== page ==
Turkey’s President Recep Tayyip Erdogan has ordered the conversion of one of the world’s most treasured cultural sites into a Muslim house of worship, potentially sharpening the rift between the Ankara government and Europe.
Mr Erdogan signed a decree transferring the 6th-century Hagia Sophia, which had been a museum for nearly 90 years, to the Diyanet, the country’s highest religious authority. In a speech, later Mr Erdogan announced that all entrance fees for the facility would be removed and that a grand reopening of the facility to welcome both worshippers and tourists in two weeks.
“We will be allowing all to enter Hagia Sophia and the doors will be open to everyone, local and international, Muslim nd non-Muslim,” he said. “When they visit they will have a chance to see that the rumours are not true and that we are value what we have inherited from our ancestors.”
Mr Erdogan’s decision came shortly after Turkey’s highest administrative court, annulled a 1934 decision to turning the iconic building into an interfaith museum.
The Unesco world heritage site began life as a cathedral, before being transformed into a mosque in the 15th century and later designated a museum under Turkey’s secularist founder Mustafa Kemal Ataturk.
It remains unclear whether converting the architecturally and historically significant building into mosque would result in structural changes – or even new rules for visitors. Mr Erdogan said that some preparations would be announced ahead of the reopening in two weeks, and more in six months. In his speech, he suggested there would be no changes to the structure or to the precious mosaics, which depict the human form, which is considered sinful in Sunni Islam.
Istanbul is full of architecturally significant mosques and cathedrals that draw tourists as well as the faithful.
Worshippers have been allowed to pray in a certain part of the museum since 1991. In 2015, a Muslim cleric recited the Quran inside the Hagia Sophia for the first time since it was designated a museum.
But the move has already angered historic preservationists, members of the Eastern Orthodox faiths and western religious freedom advocates. The site is also a major tourist draw, among the most cherished of Istanbul’s archaeological wonders, and some in the travel industry have voiced concern it could alienate potential visitors. The site drew 3.7 million visitors last year.
The drive to turn the sprawling building into a mosque, as demanded by pious Turks for decades, had become a matter of international concern. US Secretary of State Mike Pompeo urged Ankara to maintain the status of the site as a museum “as an example of its commitment to respect the faith traditions and diverse history” that make up modern Turkey.
“The United States views a change in the status of the Hagia Sophia as diminishing the legacy of this remarkable building and its unsurpassed ability—so rare in the modern world—to serve humanity as a much-needed bridge between those of differing faith traditions and cultures,” he said in a statement on Thursday.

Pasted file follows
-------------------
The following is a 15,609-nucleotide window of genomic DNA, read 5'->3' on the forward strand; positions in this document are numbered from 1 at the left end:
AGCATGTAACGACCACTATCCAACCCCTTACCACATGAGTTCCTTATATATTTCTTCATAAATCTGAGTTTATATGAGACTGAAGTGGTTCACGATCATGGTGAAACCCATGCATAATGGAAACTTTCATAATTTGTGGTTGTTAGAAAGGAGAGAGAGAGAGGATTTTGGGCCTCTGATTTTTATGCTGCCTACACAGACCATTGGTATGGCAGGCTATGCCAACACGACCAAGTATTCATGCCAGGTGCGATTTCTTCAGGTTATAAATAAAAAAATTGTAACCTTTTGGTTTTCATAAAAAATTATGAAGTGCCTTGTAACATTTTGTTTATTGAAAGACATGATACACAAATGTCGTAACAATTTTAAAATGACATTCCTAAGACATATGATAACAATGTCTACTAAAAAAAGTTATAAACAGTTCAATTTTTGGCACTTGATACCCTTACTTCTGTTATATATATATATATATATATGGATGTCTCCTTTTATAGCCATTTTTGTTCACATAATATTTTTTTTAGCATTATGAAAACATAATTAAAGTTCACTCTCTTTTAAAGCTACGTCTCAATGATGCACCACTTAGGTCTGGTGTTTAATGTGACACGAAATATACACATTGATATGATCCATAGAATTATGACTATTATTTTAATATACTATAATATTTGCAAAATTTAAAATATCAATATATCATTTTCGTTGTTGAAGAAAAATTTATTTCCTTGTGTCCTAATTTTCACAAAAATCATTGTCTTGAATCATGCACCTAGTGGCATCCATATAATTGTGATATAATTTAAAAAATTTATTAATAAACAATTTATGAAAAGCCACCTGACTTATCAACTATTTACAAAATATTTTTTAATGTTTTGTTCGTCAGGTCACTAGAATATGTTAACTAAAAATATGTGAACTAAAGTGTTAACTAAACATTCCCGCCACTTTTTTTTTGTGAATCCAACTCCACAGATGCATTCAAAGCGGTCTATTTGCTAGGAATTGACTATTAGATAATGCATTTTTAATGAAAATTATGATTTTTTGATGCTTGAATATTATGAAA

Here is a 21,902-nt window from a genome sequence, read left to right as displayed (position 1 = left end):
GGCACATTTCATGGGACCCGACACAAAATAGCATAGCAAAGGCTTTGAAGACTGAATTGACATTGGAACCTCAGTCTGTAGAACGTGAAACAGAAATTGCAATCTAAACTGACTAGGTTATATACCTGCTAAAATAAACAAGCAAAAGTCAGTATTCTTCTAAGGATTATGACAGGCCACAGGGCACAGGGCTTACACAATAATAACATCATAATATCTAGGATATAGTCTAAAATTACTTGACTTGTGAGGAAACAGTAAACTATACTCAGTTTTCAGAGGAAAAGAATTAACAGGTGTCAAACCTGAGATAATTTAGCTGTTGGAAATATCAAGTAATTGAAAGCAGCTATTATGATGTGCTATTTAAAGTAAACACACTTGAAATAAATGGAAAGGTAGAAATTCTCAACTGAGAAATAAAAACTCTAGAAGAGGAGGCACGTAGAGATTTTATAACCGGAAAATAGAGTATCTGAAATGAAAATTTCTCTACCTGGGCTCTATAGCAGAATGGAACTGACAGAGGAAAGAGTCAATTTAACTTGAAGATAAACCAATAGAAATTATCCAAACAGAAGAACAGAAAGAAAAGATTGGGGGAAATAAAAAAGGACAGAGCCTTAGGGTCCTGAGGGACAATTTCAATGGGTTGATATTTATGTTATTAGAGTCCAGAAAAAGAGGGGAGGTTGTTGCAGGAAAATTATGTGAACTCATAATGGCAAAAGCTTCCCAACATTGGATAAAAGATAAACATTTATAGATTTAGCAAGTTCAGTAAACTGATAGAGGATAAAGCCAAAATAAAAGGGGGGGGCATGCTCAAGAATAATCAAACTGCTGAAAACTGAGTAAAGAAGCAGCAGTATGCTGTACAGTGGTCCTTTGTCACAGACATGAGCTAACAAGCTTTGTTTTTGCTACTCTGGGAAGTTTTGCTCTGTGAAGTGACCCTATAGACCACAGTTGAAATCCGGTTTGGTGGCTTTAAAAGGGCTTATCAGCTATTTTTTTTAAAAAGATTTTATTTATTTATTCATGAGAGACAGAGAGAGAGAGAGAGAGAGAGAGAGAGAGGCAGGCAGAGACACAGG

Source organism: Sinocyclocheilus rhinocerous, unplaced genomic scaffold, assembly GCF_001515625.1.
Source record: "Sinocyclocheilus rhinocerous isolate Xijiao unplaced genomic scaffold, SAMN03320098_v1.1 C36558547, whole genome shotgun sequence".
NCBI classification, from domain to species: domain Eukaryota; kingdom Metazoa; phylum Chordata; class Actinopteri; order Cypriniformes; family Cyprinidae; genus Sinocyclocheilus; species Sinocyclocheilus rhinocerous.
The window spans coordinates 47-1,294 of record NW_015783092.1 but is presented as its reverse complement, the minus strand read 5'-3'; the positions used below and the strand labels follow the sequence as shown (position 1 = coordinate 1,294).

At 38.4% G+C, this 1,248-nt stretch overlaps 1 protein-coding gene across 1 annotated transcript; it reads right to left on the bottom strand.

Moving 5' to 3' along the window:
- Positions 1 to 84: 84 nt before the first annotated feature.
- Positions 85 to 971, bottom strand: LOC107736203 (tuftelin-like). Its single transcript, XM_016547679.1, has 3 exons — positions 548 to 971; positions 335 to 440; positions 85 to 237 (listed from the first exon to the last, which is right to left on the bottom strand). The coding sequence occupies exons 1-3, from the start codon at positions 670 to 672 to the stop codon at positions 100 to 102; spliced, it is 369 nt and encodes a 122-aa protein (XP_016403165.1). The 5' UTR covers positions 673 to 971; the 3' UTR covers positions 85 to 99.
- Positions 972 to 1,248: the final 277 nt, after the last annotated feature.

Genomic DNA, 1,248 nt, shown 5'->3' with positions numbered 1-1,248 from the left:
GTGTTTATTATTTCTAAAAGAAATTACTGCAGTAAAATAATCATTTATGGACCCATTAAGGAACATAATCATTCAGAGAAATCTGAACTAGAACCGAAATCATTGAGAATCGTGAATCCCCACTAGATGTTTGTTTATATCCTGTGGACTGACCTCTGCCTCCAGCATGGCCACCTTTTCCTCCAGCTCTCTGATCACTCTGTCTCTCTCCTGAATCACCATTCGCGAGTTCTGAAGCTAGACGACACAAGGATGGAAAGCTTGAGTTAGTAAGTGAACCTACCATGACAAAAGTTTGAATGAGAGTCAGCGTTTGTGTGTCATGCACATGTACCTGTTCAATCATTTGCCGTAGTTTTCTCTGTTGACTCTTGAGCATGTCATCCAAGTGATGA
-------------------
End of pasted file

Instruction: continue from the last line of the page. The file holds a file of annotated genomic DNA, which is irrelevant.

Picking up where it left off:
Others worry the move symbolises a further deterioration of interfaith relations at a time of rising nationalism and identity politics. For secular Turks, changing the status of the Hagia Sophia is yet another example of rising Islamicisation under Mr Erdogan and his conservative Justice and Development Party (AKP), which has been the dominant political power in Turkey for nearly 18 years.
Hours before Mr Erdogan’s decree, Unesco issued a statement urging negotiations and warning that the “effective, inclusive and equitable participation of communities and other stakeholders concerned by the property is a necessary condition for the preservation of heritage and for the enhancement of its uniqueness and significance.”
In a speech last year, Mr Erdogan chided his own supporters for demanding the facility be converted, noting that Turkey’s faithful rarely manage to fill the country’s existing mosques.
But Turkey’s economy has deteriorated and polls have shown declining popularity for Mr Erdogan’s party, especially among the young. Mr Erdogan has increasingly sided with religious nationalists in the country’s culture wars.
“Asking for the Hagia Sophia to be a museum is like asking to convert the Vatican into a museum,” Mr Erdogan said. He warned that that international criticism of Turkey’s decision amounted to violations of the country’s sovereignty and independence.
Still, ranking Turkish officials have sought to reassure the world that allowing prayers at the facility will not alter its status.
“Turkey will still preserve the Christian icons there, just like our ancestors preserved all Christian values,” Ibrahim Kalin, a senior adviser to Mr Erdogan, told the official Anadolu News Agency on Thursday,.
He cited France’s Notre Dame Cathedral as a world-famous house of worship drawing both tourists and the pious.
“Opening up Hagia Sophia to worship doesn’t keep local or foreign tourists from visiting the site,” he said, “So a loss from the world’s heritage is not in question.”
The Hagia Sophia served as an Orthodox Christian cathedral for 1,000 years before it was turned into a mosque after the 15th Century Ottoman conquest of what was then the capital of the Byzantine Empire.